The Australian dollar gave up some ground today after disappointing employment data, showing a drop of 7.9 thousand in the employment count in January, compared to forecasts of a 12.9K addition, and December's smaller 0.8K drop. Consequently, the unemployment rate rose unexpectedly to 6.0% from 5.8% in the previous reading, with forecasts pointing to a flat result.
Aussie retreated a third of a percentage point against its American partner to trade at 0.7160, with an intraday low at 0.7130, a high at 0.7184. the pair closed the session yesterday also at 0.7184, a two-week high that was hit following a strong rebound in commodities and China's shares.
Oil prices on the other kept up their positive momentum after surging nearly seven percent yesterday, after Iran sounded support for the recently-announced deal between Saudi and Russia in Doha, meant to cap production volumes at the January levels as a first step towards sapping an entrenched supply glut in the markets now.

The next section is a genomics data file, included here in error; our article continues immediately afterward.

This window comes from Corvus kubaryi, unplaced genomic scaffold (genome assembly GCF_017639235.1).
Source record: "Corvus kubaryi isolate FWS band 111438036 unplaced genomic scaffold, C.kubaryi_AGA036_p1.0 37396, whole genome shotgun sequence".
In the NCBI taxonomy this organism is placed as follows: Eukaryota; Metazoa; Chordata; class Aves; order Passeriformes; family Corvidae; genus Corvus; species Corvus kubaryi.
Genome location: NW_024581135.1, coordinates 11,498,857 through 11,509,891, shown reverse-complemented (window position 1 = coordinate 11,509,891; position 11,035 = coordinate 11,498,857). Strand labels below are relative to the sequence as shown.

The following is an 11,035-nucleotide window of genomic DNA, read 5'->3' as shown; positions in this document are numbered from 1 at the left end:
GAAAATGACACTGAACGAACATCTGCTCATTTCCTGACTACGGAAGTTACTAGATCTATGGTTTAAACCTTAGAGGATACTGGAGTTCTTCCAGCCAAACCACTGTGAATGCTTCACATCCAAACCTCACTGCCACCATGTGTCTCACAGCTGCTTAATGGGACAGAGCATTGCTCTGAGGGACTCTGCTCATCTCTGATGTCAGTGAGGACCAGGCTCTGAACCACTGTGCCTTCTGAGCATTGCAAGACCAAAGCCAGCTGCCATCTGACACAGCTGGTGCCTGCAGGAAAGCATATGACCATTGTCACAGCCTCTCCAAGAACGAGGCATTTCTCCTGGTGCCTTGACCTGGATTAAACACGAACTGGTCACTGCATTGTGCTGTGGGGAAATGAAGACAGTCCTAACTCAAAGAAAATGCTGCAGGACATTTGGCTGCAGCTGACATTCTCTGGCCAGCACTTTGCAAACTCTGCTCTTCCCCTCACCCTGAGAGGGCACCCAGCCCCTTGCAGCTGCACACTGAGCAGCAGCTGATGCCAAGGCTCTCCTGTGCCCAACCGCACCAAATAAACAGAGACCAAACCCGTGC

Brent crude futures rose another 60 cents, or 1.70% to trade at $35.08 a barrel, while U.S. West Texas Intermediary (WTI) crude futures added 55 cents, or 1.80% to hover around $31.20 a barrel, firmly above and away from the psychological level of $30 a barrel.
Asian shares enjoyed wide gains today, despite weak data from Australia and Japan, with Australian shares advancing 2.25%, while Japan's Nikkei jumped 2.28%, keeping up its bounce away from a 16-month low touched last week. China's Shanghai index drove 0.40% higher, buoyed by stronger-than-expected producer prices data in January.
Wall Street extended its rally on Wednesday, carried higher by energy shares in particular, with Dow Jones adding 257 points, or 1.59% to end at 16,453. NASDAQ Composite rose nearly one hundred points, or 2.21% to 4,534, making it the day's biggest winner again. S&P 500 gained 31 points, or 1.65% to close at 1,926.
An array of important U.S. data is awaited today, with unemployment claims for last week expected to rise to 275K from the previous reading's 269K, but it would remain far below the level of 300K, which is positive for the currency and the economy.
Crude oil stocks on the other hand are expected to have risen 3.2 million barrels last week, compared to the previous reading's 0.8M drop, which could send oil prices lower and raise fears over persistent oversupply pressures.